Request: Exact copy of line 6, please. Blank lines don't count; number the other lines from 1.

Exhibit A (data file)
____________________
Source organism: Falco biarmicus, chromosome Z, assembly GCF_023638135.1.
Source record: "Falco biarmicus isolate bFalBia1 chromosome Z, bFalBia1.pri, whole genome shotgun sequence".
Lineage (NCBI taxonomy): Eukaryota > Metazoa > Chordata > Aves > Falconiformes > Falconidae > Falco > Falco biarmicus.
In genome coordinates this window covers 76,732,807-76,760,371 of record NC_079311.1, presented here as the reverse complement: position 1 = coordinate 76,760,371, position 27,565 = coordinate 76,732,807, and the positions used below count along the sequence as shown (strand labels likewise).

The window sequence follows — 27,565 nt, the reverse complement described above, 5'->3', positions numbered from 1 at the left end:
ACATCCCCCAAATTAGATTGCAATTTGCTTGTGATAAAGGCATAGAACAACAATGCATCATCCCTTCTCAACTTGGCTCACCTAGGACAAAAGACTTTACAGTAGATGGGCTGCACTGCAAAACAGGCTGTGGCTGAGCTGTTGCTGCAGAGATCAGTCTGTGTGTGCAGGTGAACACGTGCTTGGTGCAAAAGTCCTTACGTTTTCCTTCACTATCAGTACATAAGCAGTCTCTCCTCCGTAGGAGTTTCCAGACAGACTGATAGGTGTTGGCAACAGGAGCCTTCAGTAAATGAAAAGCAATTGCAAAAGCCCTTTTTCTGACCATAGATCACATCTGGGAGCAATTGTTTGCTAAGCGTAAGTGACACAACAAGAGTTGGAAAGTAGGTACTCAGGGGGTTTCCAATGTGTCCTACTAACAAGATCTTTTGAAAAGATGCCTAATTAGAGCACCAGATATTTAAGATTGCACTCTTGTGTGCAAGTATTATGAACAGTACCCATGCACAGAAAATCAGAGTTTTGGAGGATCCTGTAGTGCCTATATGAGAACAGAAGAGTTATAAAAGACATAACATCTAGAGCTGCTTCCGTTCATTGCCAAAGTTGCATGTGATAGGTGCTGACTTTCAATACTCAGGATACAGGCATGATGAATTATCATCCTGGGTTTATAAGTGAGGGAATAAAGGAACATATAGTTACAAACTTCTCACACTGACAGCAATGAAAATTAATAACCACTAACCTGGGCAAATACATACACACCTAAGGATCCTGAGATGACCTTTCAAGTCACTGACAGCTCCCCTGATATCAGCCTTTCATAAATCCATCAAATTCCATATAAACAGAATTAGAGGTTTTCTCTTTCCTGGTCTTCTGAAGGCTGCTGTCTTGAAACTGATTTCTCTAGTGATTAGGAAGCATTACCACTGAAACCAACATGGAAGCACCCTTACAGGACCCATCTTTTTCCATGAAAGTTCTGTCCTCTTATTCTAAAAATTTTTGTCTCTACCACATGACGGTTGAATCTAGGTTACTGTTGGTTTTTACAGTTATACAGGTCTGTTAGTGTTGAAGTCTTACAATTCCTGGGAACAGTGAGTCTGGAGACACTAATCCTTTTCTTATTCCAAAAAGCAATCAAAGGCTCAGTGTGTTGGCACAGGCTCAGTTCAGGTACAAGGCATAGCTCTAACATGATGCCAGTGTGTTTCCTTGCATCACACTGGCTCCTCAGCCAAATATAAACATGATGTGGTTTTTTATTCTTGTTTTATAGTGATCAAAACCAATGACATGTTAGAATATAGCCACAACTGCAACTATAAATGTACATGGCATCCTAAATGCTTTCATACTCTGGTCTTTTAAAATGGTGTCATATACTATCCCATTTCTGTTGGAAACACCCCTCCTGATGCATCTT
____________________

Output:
ACATCCCCCAAATTAGATTGCAATTTGCTTGTGATAAAGGCATAGAACAACAATGCATCATCCCTTCTCAACTTGGCTCACCTAGGACAAAAGACTTTACAGTAGATGGGCTGCACTGCAAAACAGGCTGTGGCTGAGCTGTTGCTGCAGAGATCAGTCTGTGTGTGCAGGTGAACACGTGCTTGGTGCAAAAGTCCTTACGTTTTCCTTCACTATCAGTACATAAGCAGTCTCTCCTCCGTAGGAGTTTCCAGACAGACTGATAGGTGTTGGCAACAGGAGCCTTCAGTAAATGAAAAGCAATTGCAAAAGCCCTTTTTCTGACCATAGATCACATCTGGGAGCAATTGTTTGCTAAGCGTAAGTGACACAACAAGAGTTGGAAAGTAGGTACTCAGGGGGTTTCCAATGTGTCCTACTAACAAGATCTTTTGAAAAGATGCCTAATTAGAGCACCAGATATTTAAGATTGCACTCTTGTGTGCAAGTATTATGAACAGTACCCATGCACAGAAAATCAGAGTTTTGGAGGATCCTGTAGTGCCTATATGAGAACAGAAGAGTTATAAAAGACATAACATCTAGAGCTGCTTCCGTTCATTGCCAAAGTTGCATGTGATAGGTGCTGACTTTCAATACTCAGGATACAGGCATGATGAATTATCATCCTGGGTTTATAAGTGAGGGAATAAAGGAACATATAGTTACAAACTTCTCACACTGACAGCAATGAAAATTAATAACCACTAACCTGGGCAAATACATACACACCTAAGGATCCTGAGATGACCTTTCAAGTCACTGACAGCTCCCCTGATATCAGCCTTTCATAAATCCATCAAATTCCATATAAACAGAATTAGAGGTTTTCTCTTTCCTGGTCTTCTGAAGGCTGCTGTCTTGAAACTGATTTCTCTAGTGATTAGGAAGCATTACCACTGAAACCAACATGGAAGCACCCTTACAGGACCCATCTTTTTCCATGAAAGTTCTGTCCTCTTATTCTAAAAATTTTTGTCTCTACCACATGACGGTTGAATCTAGGTTACTGTTGGTTTTTACAGTTATACAGGTCTGTTAGTGTTGAAGTCTTACAATTCCTGGGAACAGTGAGTCTGGAGACACTAATCCTTTTCTTATTCCAAAAAGCAATCAAAGGCTCAGTGTGTTGGCACAGGCTCAGTTCAGGTACAAGGCATAGCTCTAACATGATGCCAGTGTGTTTCCTTGCATCACACTGGCTCCTCAGCCAAATATAAACATGATGTGGTTTTTTATTCTTGTTTTATAGTGATCAAAACCAATGACATGTTAGAATATAGCCACAACTGCAACTATAAATGTACATGGCATCCTAAATGCTTTCATACTCTGGTCTTTTAAAATGGTGTCATATACTATCCCATTTCTGTTGGAAACACCCCTCCTGATGCATCTT